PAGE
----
As they share their identities with the world, students feel the tension between their desires to show off their individuality and to fit in with social norms. After reading Erving Goffman's The Presentation of Self in Everyday Life, an influential sociology book from 1959 (some 30 years before the Internet exploded into popular culture), they realize their online profiles resemble actors on a stage. Identity becomes a performance, where students play out their lives before an audience of fellow networking site users. In turn, they also watch their audience, revising the way they project themselves online—much like an actor who changes the enunciation of a line that didn't go down well in the previous night's show.
In everyday life, of course, people often adapt different personas, acting more professionally around their employers and more candidly with friends. In a similar way, social networking site users emphasize different messages about themselves, depending on their audience. As people try to present themselves in the best light, they sometimes downplay or exaggerate certain personal traits. In the words of country star Brad Paisley's hit song "Online": "I grow another foot and I lose a bunch of weight/ Every time I log in." Many of eHarmony's 20 million registered users can probably relate to that sentiment.
While some people manipulate their online and real-life identities to please their audience, others seek to defy society's expectations. In one class assignment, students examined the way Latina gang members in California express their identity. Twisting the usual notions of how girls should look and act, gang members used makeup to paint themselves as aggressive and unfeminine. Even while rebelling against society, though, the girls still needed to conform and find belonging through their gang.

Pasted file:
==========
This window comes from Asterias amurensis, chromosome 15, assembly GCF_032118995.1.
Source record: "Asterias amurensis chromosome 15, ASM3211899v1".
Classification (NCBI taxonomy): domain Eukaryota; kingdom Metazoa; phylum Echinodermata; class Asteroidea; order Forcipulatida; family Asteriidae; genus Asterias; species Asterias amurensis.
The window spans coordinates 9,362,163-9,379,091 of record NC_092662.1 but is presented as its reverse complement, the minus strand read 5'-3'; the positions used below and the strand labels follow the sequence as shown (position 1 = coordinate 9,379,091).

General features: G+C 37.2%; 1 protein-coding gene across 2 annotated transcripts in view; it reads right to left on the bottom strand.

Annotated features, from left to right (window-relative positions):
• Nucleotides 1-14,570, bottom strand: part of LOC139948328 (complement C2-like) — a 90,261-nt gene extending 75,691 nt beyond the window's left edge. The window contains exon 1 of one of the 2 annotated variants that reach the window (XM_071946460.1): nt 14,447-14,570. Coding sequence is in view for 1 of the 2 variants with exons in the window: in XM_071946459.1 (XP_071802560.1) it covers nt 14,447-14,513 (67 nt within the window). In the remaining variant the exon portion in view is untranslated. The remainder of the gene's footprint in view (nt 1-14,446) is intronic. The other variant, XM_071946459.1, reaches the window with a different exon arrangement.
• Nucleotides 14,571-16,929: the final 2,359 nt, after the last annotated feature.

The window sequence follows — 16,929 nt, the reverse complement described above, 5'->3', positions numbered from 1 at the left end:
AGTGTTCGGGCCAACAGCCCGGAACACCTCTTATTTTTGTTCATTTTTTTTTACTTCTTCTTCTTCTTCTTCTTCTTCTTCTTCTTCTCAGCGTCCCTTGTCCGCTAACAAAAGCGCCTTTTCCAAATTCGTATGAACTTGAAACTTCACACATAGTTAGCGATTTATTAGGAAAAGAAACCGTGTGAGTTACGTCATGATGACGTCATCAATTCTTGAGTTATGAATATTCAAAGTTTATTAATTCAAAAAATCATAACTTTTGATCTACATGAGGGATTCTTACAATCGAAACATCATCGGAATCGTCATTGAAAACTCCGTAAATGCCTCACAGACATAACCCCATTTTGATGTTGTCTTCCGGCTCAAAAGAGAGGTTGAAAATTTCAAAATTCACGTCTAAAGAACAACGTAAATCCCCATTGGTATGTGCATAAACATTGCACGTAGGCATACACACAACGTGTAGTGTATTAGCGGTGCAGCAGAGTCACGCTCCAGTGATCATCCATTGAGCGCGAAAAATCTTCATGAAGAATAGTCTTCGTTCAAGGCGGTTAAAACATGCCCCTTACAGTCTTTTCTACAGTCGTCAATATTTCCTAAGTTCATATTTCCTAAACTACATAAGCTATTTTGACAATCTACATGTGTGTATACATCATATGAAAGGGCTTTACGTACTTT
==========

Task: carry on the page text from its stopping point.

With the anonymity of the Internet, teenagers in particular can try on identities like clothes, exploring aspects of their personalities without facing many real-life repercussions. Online actions can and do have lasting effects, though. High school athletes have been suspended for photos they've posted online of themselves drinking alcohol at parties, while in a headline-making case that exposed the pitfalls of online identities, a Missouri girl committed suicide after a classmate's mother taunted her through a fake MySpace profile.
The World Wide Web represents a whole new world that fosters different kinds of behavior and expectations—not all of them good. Bombarded with the wealth of information available online, people tend to seek out others who share similar beliefs or interests. Muslims, diabetics, scrapbookers, and jocks all can find a special place to congregate on the Web. Though Poulakos recognizes the value of these connections, he worries that our culture will become increasingly fragmented and less creative as people only visit sites that reinforce their own worldviews.
The professor also observes many differences between his generation and students raised in the computer age. The Internet enables students to interact with people from all over the world—and they do. In fact, Elmelik plans to use what she learned in the "MySpace" class to jumpstart a blog to raise awareness of the sociopolitical situation in her home country. Her online diary—open for all to read—is a far cry from the private journals that members of earlier generations typically kept to record their hopes and fears.
Even as the Internet encourages socialization and contact, Poulakos and other observers wonder about the loss of deep, meaningful relationships. While older people typically cultivate a handful of close, trusted friends, today's students can rack up hundreds or even thousands of virtual buddies—although they've probably never met and know very little about these people. Instead of relying on phone calls or letters to keep friendships strong, students typically prefer to communicate from a distance, logging onto Facebook or chatting via brief text messages in a new, abbreviated form of language. Notes Poulakos, "It's ironic that they can be more themselves in their absence than when they are present."
Indeed, as Elmelik explains, "In our generation, it's almost like if you don't have Facebook, you don't exist."